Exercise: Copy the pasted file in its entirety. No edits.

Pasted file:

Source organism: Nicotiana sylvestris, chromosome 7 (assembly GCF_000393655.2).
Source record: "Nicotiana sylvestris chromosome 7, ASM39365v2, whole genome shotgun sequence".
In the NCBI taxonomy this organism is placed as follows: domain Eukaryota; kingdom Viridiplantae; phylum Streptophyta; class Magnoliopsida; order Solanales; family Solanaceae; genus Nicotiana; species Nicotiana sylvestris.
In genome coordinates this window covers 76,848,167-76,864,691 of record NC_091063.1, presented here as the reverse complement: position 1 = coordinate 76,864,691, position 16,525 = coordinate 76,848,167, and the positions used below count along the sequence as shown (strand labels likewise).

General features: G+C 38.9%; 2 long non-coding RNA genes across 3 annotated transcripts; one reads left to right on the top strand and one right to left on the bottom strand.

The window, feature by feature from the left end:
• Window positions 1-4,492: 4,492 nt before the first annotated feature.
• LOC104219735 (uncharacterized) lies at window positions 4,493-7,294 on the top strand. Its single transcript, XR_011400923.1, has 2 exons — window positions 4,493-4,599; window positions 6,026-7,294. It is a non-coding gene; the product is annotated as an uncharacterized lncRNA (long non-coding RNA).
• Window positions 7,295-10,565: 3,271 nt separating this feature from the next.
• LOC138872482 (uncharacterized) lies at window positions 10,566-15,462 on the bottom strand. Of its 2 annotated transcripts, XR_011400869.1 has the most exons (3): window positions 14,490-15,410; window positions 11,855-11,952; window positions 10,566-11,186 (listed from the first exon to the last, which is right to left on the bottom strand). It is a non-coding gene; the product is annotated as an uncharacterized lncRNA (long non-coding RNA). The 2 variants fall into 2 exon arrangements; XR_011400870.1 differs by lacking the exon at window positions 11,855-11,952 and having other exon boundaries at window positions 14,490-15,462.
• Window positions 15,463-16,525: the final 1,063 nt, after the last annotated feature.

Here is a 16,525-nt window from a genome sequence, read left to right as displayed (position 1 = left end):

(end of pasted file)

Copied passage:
Source organism: Nicotiana sylvestris, chromosome 7 (assembly GCF_000393655.2).
Source record: "Nicotiana sylvestris chromosome 7, ASM39365v2, whole genome shotgun sequence".
In the NCBI taxonomy this organism is placed as follows: domain Eukaryota; kingdom Viridiplantae; phylum Streptophyta; class Magnoliopsida; order Solanales; family Solanaceae; genus Nicotiana; species Nicotiana sylvestris.
In genome coordinates this window covers 76,848,167-76,864,691 of record NC_091063.1, presented here as the reverse complement: position 1 = coordinate 76,864,691, position 16,525 = coordinate 76,848,167, and the positions used below count along the sequence as shown (strand labels likewise).

General features: G+C 38.9%; 2 long non-coding RNA genes across 3 annotated transcripts; one reads left to right on the top strand and one right to left on the bottom strand.

The window, feature by feature from the left end:
• Window positions 1-4,492: 4,492 nt before the first annotated feature.
• LOC104219735 (uncharacterized) lies at window positions 4,493-7,294 on the top strand. Its single transcript, XR_011400923.1, has 2 exons — window positions 4,493-4,599; window positions 6,026-7,294. It is a non-coding gene; the product is annotated as an uncharacterized lncRNA (long non-coding RNA).
• Window positions 7,295-10,565: 3,271 nt separating this feature from the next.
• LOC138872482 (uncharacterized) lies at window positions 10,566-15,462 on the bottom strand. Of its 2 annotated transcripts, XR_011400869.1 has the most exons (3): window positions 14,490-15,410; window positions 11,855-11,952; window positions 10,566-11,186 (listed from the first exon to the last, which is right to left on the bottom strand). It is a non-coding gene; the product is annotated as an uncharacterized lncRNA (long non-coding RNA). The 2 variants fall into 2 exon arrangements; XR_011400870.1 differs by lacking the exon at window positions 11,855-11,952 and having other exon boundaries at window positions 14,490-15,462.
• Window positions 15,463-16,525: the final 1,063 nt, after the last annotated feature.

Here is a 16,525-nt window from a genome sequence, read left to right as displayed (position 1 = left end):